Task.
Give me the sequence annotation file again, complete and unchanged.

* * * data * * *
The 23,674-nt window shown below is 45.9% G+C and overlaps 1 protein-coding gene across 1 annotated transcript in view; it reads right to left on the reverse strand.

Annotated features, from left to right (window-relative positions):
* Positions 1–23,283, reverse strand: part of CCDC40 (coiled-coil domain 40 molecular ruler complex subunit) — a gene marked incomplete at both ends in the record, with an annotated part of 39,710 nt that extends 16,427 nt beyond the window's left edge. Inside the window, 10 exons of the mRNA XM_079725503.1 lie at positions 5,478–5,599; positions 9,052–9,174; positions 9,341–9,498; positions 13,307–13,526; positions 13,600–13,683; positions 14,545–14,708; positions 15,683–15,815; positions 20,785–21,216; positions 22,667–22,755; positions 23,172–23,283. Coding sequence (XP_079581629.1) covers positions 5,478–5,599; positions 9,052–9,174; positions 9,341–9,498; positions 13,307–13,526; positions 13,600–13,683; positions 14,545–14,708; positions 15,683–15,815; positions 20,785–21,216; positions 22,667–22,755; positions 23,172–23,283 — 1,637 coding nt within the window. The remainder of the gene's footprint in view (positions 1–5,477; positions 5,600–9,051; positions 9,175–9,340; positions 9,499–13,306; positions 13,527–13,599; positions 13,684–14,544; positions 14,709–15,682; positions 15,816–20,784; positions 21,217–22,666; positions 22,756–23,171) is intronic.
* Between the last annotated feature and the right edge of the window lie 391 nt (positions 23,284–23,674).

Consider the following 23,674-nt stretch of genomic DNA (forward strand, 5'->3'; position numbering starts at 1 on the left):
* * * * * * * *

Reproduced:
The 23,674-nt window shown below is 45.9% G+C and overlaps 1 protein-coding gene across 1 annotated transcript in view; it reads right to left on the reverse strand.

Annotated features, from left to right (window-relative positions):
* Positions 1–23,283, reverse strand: part of CCDC40 (coiled-coil domain 40 molecular ruler complex subunit) — a gene marked incomplete at both ends in the record, with an annotated part of 39,710 nt that extends 16,427 nt beyond the window's left edge. Inside the window, 10 exons of the mRNA XM_079725503.1 lie at positions 5,478–5,599; positions 9,052–9,174; positions 9,341–9,498; positions 13,307–13,526; positions 13,600–13,683; positions 14,545–14,708; positions 15,683–15,815; positions 20,785–21,216; positions 22,667–22,755; positions 23,172–23,283. Coding sequence (XP_079581629.1) covers positions 5,478–5,599; positions 9,052–9,174; positions 9,341–9,498; positions 13,307–13,526; positions 13,600–13,683; positions 14,545–14,708; positions 15,683–15,815; positions 20,785–21,216; positions 22,667–22,755; positions 23,172–23,283 — 1,637 coding nt within the window. The remainder of the gene's footprint in view (positions 1–5,477; positions 5,600–9,051; positions 9,175–9,340; positions 9,499–13,306; positions 13,527–13,599; positions 13,684–14,544; positions 14,709–15,682; positions 15,816–20,784; positions 21,217–22,666; positions 22,756–23,171) is intronic.
* Between the last annotated feature and the right edge of the window lie 391 nt (positions 23,284–23,674).

Consider the following 23,674-nt stretch of genomic DNA (forward strand, 5'->3'; position numbering starts at 1 on the left):